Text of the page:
Honeywell: A Safe Haven

12/08/2015 7:00 am EST


David Fish

Executive Editor, Moneypaper

Just two years ago, we wrote that the noise coming out of Wall Street focused on whether the new highs represented a peak, suggesting that a new bear market might ensue, recalls David Fish, editor of MoneyPaper.

Now the noise focuses on how the major indexes have had difficulty sustaining each rebound.

To market technicians, that difficulty suggests that a new bear market might ensue, since there seem to be fewer companies with strong earnings growth, which would lead to a collapse in investor confidence just as the Fed begins to raise interest rates.

So it seems as if we are doomed whether stocks are too strong or too weak. Add in weak commodity prices and the usual plethora of geopolitical unrest and you have the perfect cocktail of doom and gloom.

If history is any guide, investors would be better served by focusing on the fundamental values of the particular stocks that they own.

Strong businesses continue to deliver rising profits (and dividends) year after year, despite the hand wringing and confusion of traders and pundits, who are in the business of making noise.

Meanwhile, our latest featured dividend reinvestment idea is Honeywell (HON). Founded in 1920, this is a global diversified technology and manufacturing company with about $40 billion in annual sales.

It operates in aerospace, automation (sensing and security systems), transportation (turbochargers, thermal systems, and automotive products), and specialty materials.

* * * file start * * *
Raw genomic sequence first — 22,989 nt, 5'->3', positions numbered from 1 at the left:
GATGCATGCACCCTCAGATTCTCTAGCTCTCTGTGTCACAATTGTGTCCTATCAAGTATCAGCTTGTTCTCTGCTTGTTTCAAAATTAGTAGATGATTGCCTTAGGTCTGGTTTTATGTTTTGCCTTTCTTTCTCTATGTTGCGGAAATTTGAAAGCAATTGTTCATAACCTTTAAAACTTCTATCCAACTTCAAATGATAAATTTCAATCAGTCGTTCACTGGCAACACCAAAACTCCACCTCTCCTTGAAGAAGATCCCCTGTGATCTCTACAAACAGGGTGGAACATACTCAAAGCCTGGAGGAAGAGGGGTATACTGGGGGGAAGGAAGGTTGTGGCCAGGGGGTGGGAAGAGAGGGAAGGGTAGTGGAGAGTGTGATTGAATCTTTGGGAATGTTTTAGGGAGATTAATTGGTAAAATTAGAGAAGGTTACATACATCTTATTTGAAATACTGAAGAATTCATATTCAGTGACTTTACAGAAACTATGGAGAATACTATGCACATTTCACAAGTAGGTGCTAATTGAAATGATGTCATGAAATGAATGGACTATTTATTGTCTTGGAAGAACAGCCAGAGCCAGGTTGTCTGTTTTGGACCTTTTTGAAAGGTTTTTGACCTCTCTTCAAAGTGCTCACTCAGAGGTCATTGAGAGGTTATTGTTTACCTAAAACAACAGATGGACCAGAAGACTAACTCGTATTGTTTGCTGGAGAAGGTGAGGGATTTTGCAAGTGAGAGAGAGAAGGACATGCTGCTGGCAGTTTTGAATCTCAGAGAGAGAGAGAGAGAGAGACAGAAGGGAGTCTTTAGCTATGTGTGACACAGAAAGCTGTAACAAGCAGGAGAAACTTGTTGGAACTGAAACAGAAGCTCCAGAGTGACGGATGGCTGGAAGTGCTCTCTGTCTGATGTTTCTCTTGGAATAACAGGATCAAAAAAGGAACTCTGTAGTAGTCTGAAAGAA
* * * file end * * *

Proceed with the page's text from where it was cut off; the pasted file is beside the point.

The consensus estimates of 22 analysts call for Honeywell to earn about $6.10 per share this year and $6.56 in 2016, compared with $5.56 in 2014.

The dividend has been increased in ten of the last 11 years and the most recent increase of 15%—to $2.38 per share annually—provides investors with a 2.3% yield.

What makes Honeywell attractive now is its size and available resources, along with those expectations of higher earnings in the next couple of years.

HON has a market cap of $78 billion and an A credit rating, according to Morningstar, which also accords it a wide moat that should deter competitors, a valuable trait during tough economic times.

Notably, the newly raised dividend results in a payout ratio of just 39% of earnings, leaving Honeywell with plenty left over for capital expenditures, even in the event of a decline in sales and earnings.

There are 770 million shares outstanding, which is down from 862 million in 2003. Ongoing share repurchases should also enhance per-share results, but can be slowed if necessary, making the company a safe haven during difficult economic conditions.

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